By far the largest group is the Mainstream of middle- and upper-middle class earners. Robinson stresses the very significant economic gains this group has made. Between 1967 and 2005, the percentage of black households earning more than $35,000 (in constant dollars) has risen from 25.8% to 45.3%, while the percentage earning more than $75,000 has grown from 3.4% to 15.7%. So, Robinson asks, "Why hasn't this Mainstream success penetrated the national consciousness?" The answer: "Mostly because we tend to see what we expect to see. Our eyes confirm what we 'know' and everybody 'knows' that black America is mired in intractable problems that defy solution." In other words, the ineluctable modality of the visible.
The growth of the black middle class is unequivocally good, but what about all the horrendous statistics on black unemployment, incarceration, drop-out rates, and teen pregnancy? Are they not accurate? Well, they are certainly inaccurate when applied to the Mainstream of African-Americans whose current situation and future prospects are much better. Unfortunately they are also inaccurate when applied to the roughly 25% of blacks whom Robinson calls the Abandoned. For them, the statistical percentages are much worse. Robinson describes this group as having "less hope of escaping poverty and dysfunction than at any time since Reconstruction's crushing end (in 1877)."
The Abandoned live in neighborhoods that were once economically, though not racially, diverse. In recent times, such neighborhoods were hit by the double misfortune of middle-class out-migration and the loss of working-class jobs that permitted a single (male) breadwinner to support an intact family. Their loss undermined the family structure, turning single-parenthood from the exception to the norm. Lack of economic class diversity was exacerbated as the neighborhoods became magnets for other poor blacks, either dispersed from large public housing projects or unable to afford rents in their gentrifying neighborhoods. Capping it all is racial segregation. As Robinson writes, "All else being equal, we should expect to find poor black, white, and Hispanic people living together. But this simply does not happen." Much research has shown that once the black population of a neighborhood—regardless of its location or income level—reaches about 20-25%, that neighborhood quickly becomes all or nearly all black. There are exceptions, of course, but in once-poor areas the exceptions only occur through the massive input of both private and public resources that produce gentrification.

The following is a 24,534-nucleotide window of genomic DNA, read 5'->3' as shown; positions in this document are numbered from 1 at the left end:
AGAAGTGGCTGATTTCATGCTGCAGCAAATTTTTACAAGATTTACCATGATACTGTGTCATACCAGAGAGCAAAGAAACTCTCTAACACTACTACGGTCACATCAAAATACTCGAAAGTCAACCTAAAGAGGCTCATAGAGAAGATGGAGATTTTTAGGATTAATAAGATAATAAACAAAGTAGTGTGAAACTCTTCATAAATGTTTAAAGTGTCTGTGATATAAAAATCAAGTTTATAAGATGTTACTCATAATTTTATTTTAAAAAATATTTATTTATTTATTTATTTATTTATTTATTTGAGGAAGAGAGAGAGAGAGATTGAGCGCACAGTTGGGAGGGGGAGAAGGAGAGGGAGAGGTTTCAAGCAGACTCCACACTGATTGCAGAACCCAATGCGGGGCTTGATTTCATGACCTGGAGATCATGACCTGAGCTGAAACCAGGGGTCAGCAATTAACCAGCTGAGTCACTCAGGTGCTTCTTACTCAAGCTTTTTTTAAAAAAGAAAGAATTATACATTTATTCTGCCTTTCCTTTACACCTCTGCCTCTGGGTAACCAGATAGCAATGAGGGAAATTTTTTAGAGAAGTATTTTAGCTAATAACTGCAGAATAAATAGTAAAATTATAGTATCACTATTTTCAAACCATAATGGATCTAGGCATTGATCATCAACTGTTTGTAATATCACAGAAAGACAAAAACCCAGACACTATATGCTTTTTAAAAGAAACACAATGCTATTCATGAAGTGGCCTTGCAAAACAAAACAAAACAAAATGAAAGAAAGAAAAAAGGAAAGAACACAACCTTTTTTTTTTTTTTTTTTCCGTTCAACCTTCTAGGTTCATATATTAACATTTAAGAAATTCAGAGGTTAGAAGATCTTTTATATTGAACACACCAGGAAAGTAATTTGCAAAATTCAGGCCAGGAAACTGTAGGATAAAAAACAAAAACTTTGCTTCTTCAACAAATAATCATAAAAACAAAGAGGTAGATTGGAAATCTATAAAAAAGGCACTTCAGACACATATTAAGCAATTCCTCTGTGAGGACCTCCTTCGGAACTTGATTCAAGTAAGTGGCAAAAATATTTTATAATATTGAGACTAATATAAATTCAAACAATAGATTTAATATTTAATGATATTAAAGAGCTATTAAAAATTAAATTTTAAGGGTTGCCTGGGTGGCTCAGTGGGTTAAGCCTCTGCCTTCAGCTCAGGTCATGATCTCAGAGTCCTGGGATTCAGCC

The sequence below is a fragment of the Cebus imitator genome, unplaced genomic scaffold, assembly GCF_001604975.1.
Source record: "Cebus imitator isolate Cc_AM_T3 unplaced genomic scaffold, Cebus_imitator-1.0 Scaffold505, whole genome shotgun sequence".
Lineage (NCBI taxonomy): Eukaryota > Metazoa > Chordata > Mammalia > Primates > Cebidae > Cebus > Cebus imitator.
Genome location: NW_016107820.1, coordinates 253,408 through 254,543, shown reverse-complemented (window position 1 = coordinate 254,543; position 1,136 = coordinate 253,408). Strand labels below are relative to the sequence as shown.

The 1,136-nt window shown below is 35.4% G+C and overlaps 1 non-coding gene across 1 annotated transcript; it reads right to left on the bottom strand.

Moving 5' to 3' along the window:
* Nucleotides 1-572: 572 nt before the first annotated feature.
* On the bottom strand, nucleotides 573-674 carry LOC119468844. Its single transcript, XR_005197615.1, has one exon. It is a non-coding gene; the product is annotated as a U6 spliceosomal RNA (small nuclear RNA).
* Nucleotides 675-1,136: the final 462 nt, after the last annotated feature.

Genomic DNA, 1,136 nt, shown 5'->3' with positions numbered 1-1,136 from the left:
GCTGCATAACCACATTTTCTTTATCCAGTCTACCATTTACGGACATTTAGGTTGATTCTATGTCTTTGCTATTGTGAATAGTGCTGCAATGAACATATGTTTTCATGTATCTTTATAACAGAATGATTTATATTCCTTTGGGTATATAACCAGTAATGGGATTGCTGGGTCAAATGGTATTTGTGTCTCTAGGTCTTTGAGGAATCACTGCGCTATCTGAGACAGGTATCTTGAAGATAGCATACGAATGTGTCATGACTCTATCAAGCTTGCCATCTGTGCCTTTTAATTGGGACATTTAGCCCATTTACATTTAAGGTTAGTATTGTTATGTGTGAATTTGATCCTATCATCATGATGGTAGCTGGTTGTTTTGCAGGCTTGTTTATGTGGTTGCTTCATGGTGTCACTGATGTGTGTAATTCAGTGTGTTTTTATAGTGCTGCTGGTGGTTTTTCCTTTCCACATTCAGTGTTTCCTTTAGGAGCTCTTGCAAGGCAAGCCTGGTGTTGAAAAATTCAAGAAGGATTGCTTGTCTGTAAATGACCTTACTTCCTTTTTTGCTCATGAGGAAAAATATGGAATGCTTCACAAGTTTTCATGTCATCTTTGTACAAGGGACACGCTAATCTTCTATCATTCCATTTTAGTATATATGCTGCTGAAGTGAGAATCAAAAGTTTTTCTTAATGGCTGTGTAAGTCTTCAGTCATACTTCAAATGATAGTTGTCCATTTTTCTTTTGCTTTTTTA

In the latter part of the 20th Century "the crisis of the cities" was a topic of political concern and even some action. Today, the Abandoned are truly that. They live in their own isolated worlds, commit violent crimes mostly against each other, and raise children whose early development is so meager that they enter kindergarten already far behind their middle-class peers.
Robinson offers no solutions to these problems, and it's hard to fault him since they are so challenging. But at least he faces them squarely. In this he differs from a study recently issued by the Children's Defense Fund called "The State of Black Children and Families." We can sense trouble in the title itself, which implies a homogenous Black America. The study makes some very interesting points, particularly the hopefulness of a high percentage of young African Americans, which probably reflects the fact that most of them are children of the Mainstream middle class. Coincidentally, the study ends with a section called "The Splintering of Black America." Unlike Robinson, the study deplores the breakdown of a united black community. Its authors issue a clarion call: "We must commit to working together across class lines to heal and repair our communities and our families that live and raise children in them…. Essential to making progress… is the emergences of a new coordinated Black movement that promotes justice for all Black Americans…"
But this is looking backward. Black Americans are splintering just like Irish-Americans, Italian-Americans and every other ethnic group did before them. The problems afflicting the Abandoned are not the responsibility of one particular group of Americans just because they have skin color and ancestry in common. All Americans are responsible for addressing these problems, and only when we all begin to realize it will solutions become possible.